Union troops stayed in control of the city for the remainder of the war, even though troops were evacuated to surrounding forts in March 1863. Sporadic raids and skirmishes took place in the vicinity of Pensacola, but no major battles occurred. Union soldiers periodically marched into the surrounding countryside, destroying and confiscating "agricultural products and farm animals, timber and lumber, and household furnishings" (p. 237). Pensacola became an important port city for ships of the Northern blockade squadrons, as its harbor and navy yard provided docking, coaling, and refitting stations for Union vessels. Though few battles occurred in the region, Pearce concludes that the strong Union presence there was a factor in the overall Northern victory. In order to block Union incursions from the Pensacola enclave, "a fairly large troop concentration that could have been used in other places in the Confederacy to better advantage had to be maintained in the Pensacola military district" (p. 237). Part of the plan to stretch the Confederacy thin and force it to allocate scarce resources over a wide geographic area, the Union occupation of Pensacola was a successful, yet unappreciated, piece of the larger Union strategy.

While Pearce has written the definitive book on this theater of Civil War operations, its real success and shortcoming lie in its discussion of the social aspects of the conflict. No one (not even Pearce, and to his credit he does not even try) can say Pensacola was crucial to the outcome of the Civil War. Therefore, the military and strategic aspects of war in Pensacola appeal mainly to antiquarians and Civil War buffs. But Pearce is concerned with more than battlefield tactics. Using a wide array of diaries, letters, and newspapers, he makes the daily lives of soldiers and civilians come alive. The reader is reminded of the frontier nature of northwest Florida and the primitive conditions under which troops had to operate. Poor food, unsanitary camp facilities, and the ever-present mosquitoes made sickness a constant companion to soldiers of both sides. Pearce is especially good at telling the stories of soldiers in the 6th New York and the 15th Maine, Northern regiments far from home stuck in a dead end backwater with little but guard duty to keep them occupied. While Northern regiments chafed under the primitive conditions and constant boredom, residents of Pensacola and its surrounding areas had to adjust to living under Northern occupation. While Union control was hardly draconian, Southern sympathizers who stayed behind in Pensacola under the the rule of the hated Yankees and refused to take an oath of allegiance to the United States were either imprisoned for short periods or forced to "immediately go to Confederate territory" (p. 172). While civility remained the norm in the contact between Northern troops and Pensacola residents, most on both sides recognized the tenuous nature of this relationship. An 1862 quote from a Northern major in the forces occupying Pensacola expressed cogently those feelings. "The secessionists hate us," he stated, " ... it would hardly be honest to cultivate intimacy with one whose duty it would be tomorrow to slay his sons" (quoted, p. 170).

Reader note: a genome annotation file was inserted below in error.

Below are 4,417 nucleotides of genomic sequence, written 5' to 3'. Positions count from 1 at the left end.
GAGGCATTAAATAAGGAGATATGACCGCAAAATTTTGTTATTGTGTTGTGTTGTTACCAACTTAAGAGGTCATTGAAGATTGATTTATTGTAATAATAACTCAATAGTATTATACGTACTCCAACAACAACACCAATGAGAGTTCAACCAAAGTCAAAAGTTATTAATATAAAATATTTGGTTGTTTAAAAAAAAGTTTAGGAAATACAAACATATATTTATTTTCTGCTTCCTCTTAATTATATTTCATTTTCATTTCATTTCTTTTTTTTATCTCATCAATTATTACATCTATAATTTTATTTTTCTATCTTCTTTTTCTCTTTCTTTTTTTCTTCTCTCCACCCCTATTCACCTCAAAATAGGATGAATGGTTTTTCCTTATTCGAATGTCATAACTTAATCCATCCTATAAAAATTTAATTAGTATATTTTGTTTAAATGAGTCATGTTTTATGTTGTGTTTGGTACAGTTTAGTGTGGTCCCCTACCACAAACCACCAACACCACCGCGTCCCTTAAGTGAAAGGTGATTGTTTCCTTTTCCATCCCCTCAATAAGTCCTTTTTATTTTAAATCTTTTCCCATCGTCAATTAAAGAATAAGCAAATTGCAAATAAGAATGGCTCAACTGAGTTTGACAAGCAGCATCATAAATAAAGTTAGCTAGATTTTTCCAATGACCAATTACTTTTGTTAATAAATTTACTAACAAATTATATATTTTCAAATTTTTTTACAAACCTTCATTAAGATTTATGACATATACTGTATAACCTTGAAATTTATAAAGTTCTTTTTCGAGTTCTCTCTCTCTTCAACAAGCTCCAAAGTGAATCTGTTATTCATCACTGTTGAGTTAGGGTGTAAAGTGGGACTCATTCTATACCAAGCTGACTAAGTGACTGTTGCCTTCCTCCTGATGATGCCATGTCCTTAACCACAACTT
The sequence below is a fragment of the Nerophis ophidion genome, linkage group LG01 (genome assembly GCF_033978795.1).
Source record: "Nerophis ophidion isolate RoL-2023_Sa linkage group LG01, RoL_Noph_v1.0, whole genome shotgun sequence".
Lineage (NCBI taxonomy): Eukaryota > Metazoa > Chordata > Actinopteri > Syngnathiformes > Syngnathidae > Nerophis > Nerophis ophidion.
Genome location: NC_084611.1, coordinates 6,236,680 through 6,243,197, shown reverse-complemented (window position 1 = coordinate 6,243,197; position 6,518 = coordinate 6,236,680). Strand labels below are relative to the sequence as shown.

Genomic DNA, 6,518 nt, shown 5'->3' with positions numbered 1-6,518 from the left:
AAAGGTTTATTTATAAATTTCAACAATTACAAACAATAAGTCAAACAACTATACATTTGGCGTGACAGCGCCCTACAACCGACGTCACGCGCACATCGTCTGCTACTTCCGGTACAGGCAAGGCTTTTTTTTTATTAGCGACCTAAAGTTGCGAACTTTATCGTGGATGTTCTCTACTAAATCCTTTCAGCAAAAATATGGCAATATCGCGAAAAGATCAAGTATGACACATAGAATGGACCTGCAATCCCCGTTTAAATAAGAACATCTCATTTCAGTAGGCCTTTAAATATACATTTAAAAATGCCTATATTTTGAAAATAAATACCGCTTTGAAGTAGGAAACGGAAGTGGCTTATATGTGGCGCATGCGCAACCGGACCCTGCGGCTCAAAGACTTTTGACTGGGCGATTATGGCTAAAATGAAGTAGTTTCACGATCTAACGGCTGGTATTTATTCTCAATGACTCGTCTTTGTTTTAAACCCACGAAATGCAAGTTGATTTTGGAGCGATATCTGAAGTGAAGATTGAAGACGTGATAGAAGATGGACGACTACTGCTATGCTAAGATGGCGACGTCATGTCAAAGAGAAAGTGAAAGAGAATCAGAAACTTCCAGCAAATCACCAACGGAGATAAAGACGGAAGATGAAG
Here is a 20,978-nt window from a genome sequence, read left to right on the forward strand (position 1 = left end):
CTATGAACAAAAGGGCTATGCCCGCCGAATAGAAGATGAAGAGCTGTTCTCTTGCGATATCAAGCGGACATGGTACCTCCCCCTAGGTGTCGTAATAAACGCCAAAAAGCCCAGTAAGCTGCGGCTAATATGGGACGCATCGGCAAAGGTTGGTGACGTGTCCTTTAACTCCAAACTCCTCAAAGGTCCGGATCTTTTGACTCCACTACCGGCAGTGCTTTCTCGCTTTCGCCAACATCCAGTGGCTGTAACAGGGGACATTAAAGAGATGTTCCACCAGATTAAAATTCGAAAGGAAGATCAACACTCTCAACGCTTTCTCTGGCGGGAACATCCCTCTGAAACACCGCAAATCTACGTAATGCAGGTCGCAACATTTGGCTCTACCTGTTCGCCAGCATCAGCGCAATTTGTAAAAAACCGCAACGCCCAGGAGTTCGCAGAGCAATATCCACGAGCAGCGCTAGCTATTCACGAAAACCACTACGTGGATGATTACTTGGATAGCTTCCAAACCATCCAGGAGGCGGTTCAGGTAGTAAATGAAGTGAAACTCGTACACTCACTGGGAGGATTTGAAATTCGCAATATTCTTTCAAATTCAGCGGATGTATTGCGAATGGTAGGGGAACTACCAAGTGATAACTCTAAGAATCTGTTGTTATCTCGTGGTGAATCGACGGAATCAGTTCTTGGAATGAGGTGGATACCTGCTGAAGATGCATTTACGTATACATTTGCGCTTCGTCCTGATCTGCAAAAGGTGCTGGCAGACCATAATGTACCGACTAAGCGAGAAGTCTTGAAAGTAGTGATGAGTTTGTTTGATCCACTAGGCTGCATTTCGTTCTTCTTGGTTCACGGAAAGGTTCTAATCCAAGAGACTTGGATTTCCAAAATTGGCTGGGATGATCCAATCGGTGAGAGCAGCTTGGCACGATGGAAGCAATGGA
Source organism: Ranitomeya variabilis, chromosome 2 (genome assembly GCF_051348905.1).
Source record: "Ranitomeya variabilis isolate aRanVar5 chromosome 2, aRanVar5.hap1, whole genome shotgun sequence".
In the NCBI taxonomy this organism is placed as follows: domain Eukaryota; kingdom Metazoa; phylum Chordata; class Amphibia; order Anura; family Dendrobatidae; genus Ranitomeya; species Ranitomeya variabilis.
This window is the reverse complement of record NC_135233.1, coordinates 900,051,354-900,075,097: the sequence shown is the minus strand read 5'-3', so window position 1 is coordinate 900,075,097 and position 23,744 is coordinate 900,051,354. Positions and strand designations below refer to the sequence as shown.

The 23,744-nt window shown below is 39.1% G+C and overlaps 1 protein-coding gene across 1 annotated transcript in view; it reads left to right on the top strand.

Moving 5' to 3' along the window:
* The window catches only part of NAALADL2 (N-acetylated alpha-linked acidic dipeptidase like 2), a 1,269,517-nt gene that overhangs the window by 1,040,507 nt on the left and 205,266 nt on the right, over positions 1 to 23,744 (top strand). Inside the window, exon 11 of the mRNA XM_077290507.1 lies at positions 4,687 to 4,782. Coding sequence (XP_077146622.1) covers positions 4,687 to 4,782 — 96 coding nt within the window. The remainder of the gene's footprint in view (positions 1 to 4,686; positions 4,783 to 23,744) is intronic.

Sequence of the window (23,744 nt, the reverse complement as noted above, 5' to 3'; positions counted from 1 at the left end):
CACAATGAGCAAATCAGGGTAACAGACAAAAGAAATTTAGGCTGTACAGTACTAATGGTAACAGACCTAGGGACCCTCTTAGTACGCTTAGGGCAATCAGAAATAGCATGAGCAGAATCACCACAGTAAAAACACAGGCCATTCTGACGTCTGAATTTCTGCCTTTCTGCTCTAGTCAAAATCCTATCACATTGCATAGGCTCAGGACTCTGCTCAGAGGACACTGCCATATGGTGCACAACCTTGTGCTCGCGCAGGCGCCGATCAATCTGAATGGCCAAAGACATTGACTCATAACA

Pearce does a good job examining the quotidian lives of soldiers and civilians in the Pensacola area but he says little about the issue of race and the plight of Pensacola's black residents. Obviously, the lack of written primary materials relating to this subject makes a thorough examination of the plight of black Pensacolans difficult, but Pearce needs to do more digging to examine how the war and notions of freedom affected the nearly 40 percent of Pensacolans who happened to be black. Pearce also gets bogged down at times in military minutiae, with too much detail regarding regiments, weaponry, and military protocol. There are other nagging problems as well, most regarding the book's presentation. Maps, so important in the telling of military history, are not listed by page number. A map of Union operations in the spring of 1865 is placed in a chapter dealing with military events taking place two years earlier. In spite of those small concerns, George Pearce has written a fine book that will probably not get the audience it deserves. Civil War enthusiasts will surely forsake it for another book on Grant's campaign in Virginia. Academic historians may see it as just another local history, with little wider implications. Pearce, however, makes the case that this is an important story. After all, the Civil War started in Pensacola (almost).

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Citation: Steven G. Noll. Review of Pearce, George F., Pensacola during the Civil War: A Thorn in the Side of the Confederacy. H-Florida, H-Net Reviews. July, 2004. URL: